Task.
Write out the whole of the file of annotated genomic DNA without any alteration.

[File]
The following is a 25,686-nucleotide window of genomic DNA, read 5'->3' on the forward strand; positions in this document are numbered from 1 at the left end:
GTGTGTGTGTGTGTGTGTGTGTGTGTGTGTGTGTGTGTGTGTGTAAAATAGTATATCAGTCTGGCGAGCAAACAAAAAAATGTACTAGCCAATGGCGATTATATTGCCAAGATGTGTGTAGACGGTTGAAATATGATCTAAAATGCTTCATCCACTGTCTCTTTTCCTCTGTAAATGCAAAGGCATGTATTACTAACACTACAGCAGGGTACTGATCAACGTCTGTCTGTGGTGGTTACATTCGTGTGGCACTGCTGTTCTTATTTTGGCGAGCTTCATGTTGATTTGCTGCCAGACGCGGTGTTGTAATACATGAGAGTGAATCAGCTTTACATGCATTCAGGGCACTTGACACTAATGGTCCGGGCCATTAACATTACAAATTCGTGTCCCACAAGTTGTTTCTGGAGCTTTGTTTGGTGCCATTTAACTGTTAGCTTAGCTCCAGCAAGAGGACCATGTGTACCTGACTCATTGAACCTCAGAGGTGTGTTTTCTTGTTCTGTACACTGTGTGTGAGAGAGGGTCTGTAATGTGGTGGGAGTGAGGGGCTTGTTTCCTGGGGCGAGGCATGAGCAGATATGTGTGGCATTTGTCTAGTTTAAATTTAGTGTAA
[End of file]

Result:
The following is a 25,686-nucleotide window of genomic DNA, read 5'->3' on the forward strand; positions in this document are numbered from 1 at the left end:
GTGTGTGTGTGTGTGTGTGTGTGTGTGTGTGTGTGTGTGTGTGTAAAATAGTATATCAGTCTGGCGAGCAAACAAAAAAATGTACTAGCCAATGGCGATTATATTGCCAAGATGTGTGTAGACGGTTGAAATATGATCTAAAATGCTTCATCCACTGTCTCTTTTCCTCTGTAAATGCAAAGGCATGTATTACTAACACTACAGCAGGGTACTGATCAACGTCTGTCTGTGGTGGTTACATTCGTGTGGCACTGCTGTTCTTATTTTGGCGAGCTTCATGTTGATTTGCTGCCAGACGCGGTGTTGTAATACATGAGAGTGAATCAGCTTTACATGCATTCAGGGCACTTGACACTAATGGTCCGGGCCATTAACATTACAAATTCGTGTCCCACAAGTTGTTTCTGGAGCTTTGTTTGGTGCCATTTAACTGTTAGCTTAGCTCCAGCAAGAGGACCATGTGTACCTGACTCATTGAACCTCAGAGGTGTGTTTTCTTGTTCTGTACACTGTGTGTGAGAGAGGGTCTGTAATGTGGTGGGAGTGAGGGGCTTGTTTCCTGGGGCGAGGCATGAGCAGATATGTGTGGCATTTGTCTAGTTTAAATTTAGTGTAA